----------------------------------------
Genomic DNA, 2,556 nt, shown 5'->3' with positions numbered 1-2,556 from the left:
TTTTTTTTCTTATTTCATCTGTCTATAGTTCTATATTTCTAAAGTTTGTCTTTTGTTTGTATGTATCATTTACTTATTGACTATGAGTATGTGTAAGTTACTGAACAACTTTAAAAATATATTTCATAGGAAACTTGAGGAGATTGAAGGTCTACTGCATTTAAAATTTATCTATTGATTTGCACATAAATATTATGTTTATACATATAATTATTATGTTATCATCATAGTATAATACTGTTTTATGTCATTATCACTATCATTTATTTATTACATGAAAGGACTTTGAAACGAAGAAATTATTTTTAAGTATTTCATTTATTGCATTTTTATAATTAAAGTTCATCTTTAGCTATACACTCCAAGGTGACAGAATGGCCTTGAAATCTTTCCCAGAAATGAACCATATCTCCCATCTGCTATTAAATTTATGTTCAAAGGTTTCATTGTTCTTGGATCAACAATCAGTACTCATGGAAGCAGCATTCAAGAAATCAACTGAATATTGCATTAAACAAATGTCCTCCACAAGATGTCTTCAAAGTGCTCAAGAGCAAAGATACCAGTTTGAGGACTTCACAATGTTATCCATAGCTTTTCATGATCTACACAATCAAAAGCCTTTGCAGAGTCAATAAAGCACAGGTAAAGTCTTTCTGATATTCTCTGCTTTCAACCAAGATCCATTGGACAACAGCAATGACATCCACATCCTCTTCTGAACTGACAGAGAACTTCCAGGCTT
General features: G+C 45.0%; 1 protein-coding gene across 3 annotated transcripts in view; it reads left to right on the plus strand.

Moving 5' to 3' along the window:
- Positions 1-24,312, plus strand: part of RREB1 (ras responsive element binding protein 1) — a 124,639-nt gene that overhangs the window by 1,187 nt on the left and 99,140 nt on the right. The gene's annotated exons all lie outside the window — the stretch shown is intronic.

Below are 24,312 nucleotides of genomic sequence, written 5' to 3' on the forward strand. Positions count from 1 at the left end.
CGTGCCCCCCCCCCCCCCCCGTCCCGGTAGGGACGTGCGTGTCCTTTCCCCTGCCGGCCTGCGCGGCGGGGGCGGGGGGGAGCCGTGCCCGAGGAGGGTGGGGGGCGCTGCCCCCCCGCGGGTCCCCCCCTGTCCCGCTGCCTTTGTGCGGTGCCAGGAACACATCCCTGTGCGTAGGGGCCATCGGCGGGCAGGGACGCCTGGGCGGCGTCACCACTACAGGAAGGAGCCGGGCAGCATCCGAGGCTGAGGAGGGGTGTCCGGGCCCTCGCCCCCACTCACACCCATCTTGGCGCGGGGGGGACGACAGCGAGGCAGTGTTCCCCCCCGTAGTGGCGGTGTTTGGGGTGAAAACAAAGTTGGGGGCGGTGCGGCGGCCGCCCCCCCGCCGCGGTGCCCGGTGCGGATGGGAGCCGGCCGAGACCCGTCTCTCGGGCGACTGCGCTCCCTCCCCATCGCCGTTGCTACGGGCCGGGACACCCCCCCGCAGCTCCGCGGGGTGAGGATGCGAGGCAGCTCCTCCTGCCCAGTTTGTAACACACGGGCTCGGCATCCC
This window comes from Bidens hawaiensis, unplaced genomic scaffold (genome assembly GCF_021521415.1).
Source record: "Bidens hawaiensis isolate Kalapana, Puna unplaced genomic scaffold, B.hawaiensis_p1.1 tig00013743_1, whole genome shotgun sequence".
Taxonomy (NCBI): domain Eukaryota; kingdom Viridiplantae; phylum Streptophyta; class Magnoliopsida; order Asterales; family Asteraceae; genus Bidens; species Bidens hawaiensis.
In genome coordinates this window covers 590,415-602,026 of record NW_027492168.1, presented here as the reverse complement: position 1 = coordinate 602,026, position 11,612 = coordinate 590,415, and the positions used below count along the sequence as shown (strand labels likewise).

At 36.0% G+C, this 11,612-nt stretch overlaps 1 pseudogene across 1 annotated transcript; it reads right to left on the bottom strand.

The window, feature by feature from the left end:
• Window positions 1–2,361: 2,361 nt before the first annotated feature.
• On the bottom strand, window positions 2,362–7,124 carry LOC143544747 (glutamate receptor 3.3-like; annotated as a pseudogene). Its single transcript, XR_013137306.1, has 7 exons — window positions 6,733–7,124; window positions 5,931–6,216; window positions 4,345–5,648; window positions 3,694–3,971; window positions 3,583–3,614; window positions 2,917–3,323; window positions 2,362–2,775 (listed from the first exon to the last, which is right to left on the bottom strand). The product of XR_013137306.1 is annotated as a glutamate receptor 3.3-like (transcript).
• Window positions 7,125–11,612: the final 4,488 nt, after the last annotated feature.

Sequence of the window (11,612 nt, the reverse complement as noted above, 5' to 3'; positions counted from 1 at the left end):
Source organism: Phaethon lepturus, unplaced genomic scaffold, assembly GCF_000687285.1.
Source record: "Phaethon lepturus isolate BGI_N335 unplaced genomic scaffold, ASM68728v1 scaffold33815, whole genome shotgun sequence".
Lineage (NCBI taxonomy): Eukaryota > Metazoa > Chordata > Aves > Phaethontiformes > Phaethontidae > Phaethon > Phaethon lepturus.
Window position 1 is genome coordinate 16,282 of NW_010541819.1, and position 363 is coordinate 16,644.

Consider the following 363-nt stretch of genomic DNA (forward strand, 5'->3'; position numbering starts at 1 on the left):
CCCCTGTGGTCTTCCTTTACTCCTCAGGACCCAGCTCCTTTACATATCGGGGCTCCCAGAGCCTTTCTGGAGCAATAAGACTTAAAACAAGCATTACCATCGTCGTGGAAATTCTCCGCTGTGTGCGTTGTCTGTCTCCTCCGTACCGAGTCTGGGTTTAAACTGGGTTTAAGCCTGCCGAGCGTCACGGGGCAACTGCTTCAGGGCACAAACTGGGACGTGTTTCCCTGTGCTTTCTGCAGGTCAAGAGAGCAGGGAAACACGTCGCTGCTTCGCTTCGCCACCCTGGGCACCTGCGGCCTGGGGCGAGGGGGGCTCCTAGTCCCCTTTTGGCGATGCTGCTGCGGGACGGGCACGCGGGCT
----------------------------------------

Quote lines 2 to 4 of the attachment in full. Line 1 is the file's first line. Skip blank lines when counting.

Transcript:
TTTTTTTTCTTATTTCATCTGTCTATAGTTCTATATTTCTAAAGTTTGTCTTTTGTTTGTATGTATCATTTACTTATTGACTATGAGTATGTGTAAGTTACTGAACAACTTTAAAAATATATTTCATAGGAAACTTGAGGAGATTGAAGGTCTACTGCATTTAAAATTTATCTATTGATTTGCACATAAATATTATGTTTATACATATAATTATTATGTTATCATCATAGTATAATACTGTTTTATGTCATTATCACTATCATTTATTTATTACATGAAAGGACTTTGAAACGAAGAAATTATTTTTAAGTATTTCATTTATTGCATTTTTATAATTAAAGTTCATCTTTAGCTATACACTCCAAGGTGACAGAATGGCCTTGAAATCTTTCCCAGAAATGAACCATATCTCCCATCTGCTATTAAATTTATGTTCAAAGGTTTCATTGTTCTTGGATCAACAATCAGTACTCATGGAAGCAGCATTCAAGAAATCAACTGAATATTGCATTAAACAAATGTCCTCCACAAGATGTCTTCAAAGTGCTCAAGAGCAAAGATACCAGTTTGAGGACTTCACAATGTTATCCATAGCTTTTCATGATCTACACAATCAAAAGCCTTTGCAGAGTCAATAAAGCACAGGTAAAGTCTTTCTGATATTCTCTGCTTTCAACCAAGATCCATTGGACAACAGCAATGACATCCACATCCTCTTCTGAACTGACAGAGAACTTCCAGGCTT
General features: G+C 45.0%; 1 protein-coding gene across 3 annotated transcripts in view; it reads left to right on the plus strand.

Moving 5' to 3' along the window: